Volunteerism, Culture Shock and Trauma: A Programme for Helping Others as We Help Ourselves

In: Culture, Experience, Care: Re-Centring the Patient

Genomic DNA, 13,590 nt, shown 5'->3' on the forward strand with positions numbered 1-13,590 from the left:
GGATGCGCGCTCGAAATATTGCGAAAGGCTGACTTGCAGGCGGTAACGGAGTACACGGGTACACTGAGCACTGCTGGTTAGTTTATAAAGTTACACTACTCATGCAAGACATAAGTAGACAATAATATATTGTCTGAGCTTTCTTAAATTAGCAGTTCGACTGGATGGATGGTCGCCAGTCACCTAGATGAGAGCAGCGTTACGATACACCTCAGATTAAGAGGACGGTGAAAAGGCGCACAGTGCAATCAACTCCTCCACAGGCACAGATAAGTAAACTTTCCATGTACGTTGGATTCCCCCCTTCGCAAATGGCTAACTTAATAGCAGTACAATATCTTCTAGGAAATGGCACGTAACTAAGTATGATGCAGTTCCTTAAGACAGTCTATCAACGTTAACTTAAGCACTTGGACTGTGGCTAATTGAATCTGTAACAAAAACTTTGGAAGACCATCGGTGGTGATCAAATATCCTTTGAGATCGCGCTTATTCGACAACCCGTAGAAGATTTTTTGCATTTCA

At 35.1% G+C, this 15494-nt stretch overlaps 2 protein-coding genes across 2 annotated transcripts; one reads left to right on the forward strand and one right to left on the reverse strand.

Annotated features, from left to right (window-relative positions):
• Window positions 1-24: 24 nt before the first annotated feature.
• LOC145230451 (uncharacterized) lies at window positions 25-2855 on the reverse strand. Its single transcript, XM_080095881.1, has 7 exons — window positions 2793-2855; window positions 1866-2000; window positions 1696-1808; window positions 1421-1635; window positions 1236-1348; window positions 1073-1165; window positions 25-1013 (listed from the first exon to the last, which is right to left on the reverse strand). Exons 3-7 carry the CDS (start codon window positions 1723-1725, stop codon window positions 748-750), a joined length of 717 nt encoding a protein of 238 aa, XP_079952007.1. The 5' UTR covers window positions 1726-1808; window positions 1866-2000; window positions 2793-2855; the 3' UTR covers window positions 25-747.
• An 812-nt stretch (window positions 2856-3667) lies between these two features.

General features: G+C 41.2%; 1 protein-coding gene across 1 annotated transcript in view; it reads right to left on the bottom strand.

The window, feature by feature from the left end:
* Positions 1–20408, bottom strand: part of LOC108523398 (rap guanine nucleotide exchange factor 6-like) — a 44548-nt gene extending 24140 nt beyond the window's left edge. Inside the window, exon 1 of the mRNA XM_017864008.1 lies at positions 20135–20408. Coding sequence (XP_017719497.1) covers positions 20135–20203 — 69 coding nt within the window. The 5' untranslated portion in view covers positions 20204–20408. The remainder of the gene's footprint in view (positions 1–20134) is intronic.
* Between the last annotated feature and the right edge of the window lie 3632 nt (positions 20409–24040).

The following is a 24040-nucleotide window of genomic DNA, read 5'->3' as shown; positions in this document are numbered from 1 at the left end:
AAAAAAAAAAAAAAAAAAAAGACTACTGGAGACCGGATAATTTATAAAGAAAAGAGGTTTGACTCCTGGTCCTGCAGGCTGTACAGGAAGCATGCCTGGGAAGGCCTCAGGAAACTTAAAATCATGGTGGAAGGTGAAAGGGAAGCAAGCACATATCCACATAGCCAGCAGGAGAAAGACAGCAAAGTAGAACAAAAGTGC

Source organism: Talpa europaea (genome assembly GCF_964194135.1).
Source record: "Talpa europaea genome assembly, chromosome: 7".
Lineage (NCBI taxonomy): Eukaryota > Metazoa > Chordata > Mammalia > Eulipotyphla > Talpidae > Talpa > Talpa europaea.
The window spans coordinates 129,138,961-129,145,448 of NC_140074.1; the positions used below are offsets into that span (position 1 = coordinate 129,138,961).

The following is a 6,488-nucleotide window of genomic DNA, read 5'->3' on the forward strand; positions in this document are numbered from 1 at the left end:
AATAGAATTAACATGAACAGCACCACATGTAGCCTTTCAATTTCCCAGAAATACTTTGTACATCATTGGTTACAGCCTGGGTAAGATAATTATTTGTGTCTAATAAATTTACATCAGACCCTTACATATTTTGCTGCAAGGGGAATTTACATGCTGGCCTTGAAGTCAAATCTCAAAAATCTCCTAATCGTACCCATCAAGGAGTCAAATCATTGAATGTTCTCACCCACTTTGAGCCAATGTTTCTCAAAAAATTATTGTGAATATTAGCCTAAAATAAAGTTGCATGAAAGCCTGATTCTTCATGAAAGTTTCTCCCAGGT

Life experiences, culture stress, and unexpected encounters may result in trauma for many who travel outside their homeland to work in the developing world. The empirically validated, multi-phased Fennell Four Phase Treatment (FFPT™) model recognises the influences of cultural and psychosocial factors in assessing and treating those with culture shock or trauma. It is through the phases of FFPT™ that the worker can move through crisis into stabilisation, through resolution and into integration, having successfully addressed their trauma. Upon arrival, culture shock may cause disequilibrium for those not prepared to witness and experience what they may encounter. Upon re-entry, reverse culture shock may occur after many weeks of stressful work and difficult living conditions. Individuals may begin to develop symptoms of chronic depression, grief, posttraumatic stress disorder (PTSD), and disappointment in home, culture, and family. Often, families suffer conflict. Reverse culture shock may occur when the home country cannot be tolerated and the ‘other’ culture is longed for desperately. An assessment, preparation, and debriefing programme is being piloted with The Giving Circle (TGC) for the medical workers, educators, and general non-governmental organisation (NGO) volunteers working in Uganda; the programme will be described and results reported. The FFPT™ phase approach is grounded in clinical practice to help participants help themselves and fellow workers integrate their life changing experiences and create positive change.